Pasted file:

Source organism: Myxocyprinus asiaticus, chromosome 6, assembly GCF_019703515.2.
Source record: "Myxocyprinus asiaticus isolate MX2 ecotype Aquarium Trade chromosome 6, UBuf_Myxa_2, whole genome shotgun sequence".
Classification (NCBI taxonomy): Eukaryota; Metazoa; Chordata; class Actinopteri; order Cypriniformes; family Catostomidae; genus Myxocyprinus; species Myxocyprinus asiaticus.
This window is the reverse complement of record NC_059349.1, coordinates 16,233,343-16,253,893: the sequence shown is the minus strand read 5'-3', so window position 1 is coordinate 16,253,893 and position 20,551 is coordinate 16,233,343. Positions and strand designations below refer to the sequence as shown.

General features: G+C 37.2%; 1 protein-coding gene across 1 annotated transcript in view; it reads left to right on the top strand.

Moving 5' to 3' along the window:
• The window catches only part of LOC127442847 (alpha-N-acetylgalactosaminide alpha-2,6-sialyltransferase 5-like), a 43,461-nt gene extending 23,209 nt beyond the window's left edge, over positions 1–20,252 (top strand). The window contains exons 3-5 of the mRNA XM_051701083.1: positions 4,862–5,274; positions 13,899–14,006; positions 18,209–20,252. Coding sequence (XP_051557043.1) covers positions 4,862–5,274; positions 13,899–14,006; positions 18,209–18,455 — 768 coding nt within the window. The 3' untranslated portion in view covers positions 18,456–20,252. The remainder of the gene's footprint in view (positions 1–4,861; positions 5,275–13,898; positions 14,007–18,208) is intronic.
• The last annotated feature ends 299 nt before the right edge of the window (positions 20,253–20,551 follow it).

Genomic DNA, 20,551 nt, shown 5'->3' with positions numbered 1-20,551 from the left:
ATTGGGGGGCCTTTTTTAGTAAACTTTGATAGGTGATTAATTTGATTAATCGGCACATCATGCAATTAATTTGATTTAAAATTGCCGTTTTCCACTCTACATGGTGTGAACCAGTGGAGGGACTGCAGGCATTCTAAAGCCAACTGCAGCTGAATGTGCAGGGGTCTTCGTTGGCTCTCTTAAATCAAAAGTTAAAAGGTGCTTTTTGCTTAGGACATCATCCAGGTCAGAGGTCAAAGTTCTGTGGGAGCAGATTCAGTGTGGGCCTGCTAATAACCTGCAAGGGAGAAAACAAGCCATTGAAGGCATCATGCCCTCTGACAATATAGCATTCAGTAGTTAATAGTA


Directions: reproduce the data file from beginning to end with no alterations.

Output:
Source organism: Myxocyprinus asiaticus, chromosome 6, assembly GCF_019703515.2.
Source record: "Myxocyprinus asiaticus isolate MX2 ecotype Aquarium Trade chromosome 6, UBuf_Myxa_2, whole genome shotgun sequence".
Classification (NCBI taxonomy): Eukaryota; Metazoa; Chordata; class Actinopteri; order Cypriniformes; family Catostomidae; genus Myxocyprinus; species Myxocyprinus asiaticus.
This window is the reverse complement of record NC_059349.1, coordinates 16,233,343-16,253,893: the sequence shown is the minus strand read 5'-3', so window position 1 is coordinate 16,253,893 and position 20,551 is coordinate 16,233,343. Positions and strand designations below refer to the sequence as shown.

General features: G+C 37.2%; 1 protein-coding gene across 1 annotated transcript in view; it reads left to right on the top strand.

Moving 5' to 3' along the window:
• The window catches only part of LOC127442847 (alpha-N-acetylgalactosaminide alpha-2,6-sialyltransferase 5-like), a 43,461-nt gene extending 23,209 nt beyond the window's left edge, over positions 1–20,252 (top strand). The window contains exons 3-5 of the mRNA XM_051701083.1: positions 4,862–5,274; positions 13,899–14,006; positions 18,209–20,252. Coding sequence (XP_051557043.1) covers positions 4,862–5,274; positions 13,899–14,006; positions 18,209–18,455 — 768 coding nt within the window. The 3' untranslated portion in view covers positions 18,456–20,252. The remainder of the gene's footprint in view (positions 1–4,861; positions 5,275–13,898; positions 14,007–18,208) is intronic.
• The last annotated feature ends 299 nt before the right edge of the window (positions 20,253–20,551 follow it).

Genomic DNA, 20,551 nt, shown 5'->3' with positions numbered 1-20,551 from the left:
ATTGGGGGGCCTTTTTTAGTAAACTTTGATAGGTGATTAATTTGATTAATCGGCACATCATGCAATTAATTTGATTTAAAATTGCCGTTTTCCACTCTACATGGTGTGAACCAGTGGAGGGACTGCAGGCATTCTAAAGCCAACTGCAGCTGAATGTGCAGGGGTCTTCGTTGGCTCTCTTAAATCAAAAGTTAAAAGGTGCTTTTTGCTTAGGACATCATCCAGGTCAGAGGTCAAAGTTCTGTGGGAGCAGATTCAGTGTGGGCCTGCTAATAACCTGCAAGGGAGAAAACAAGCCATTGAAGGCATCATGCCCTCTGACAATATAGCATTCAGTAGTTAATAGTA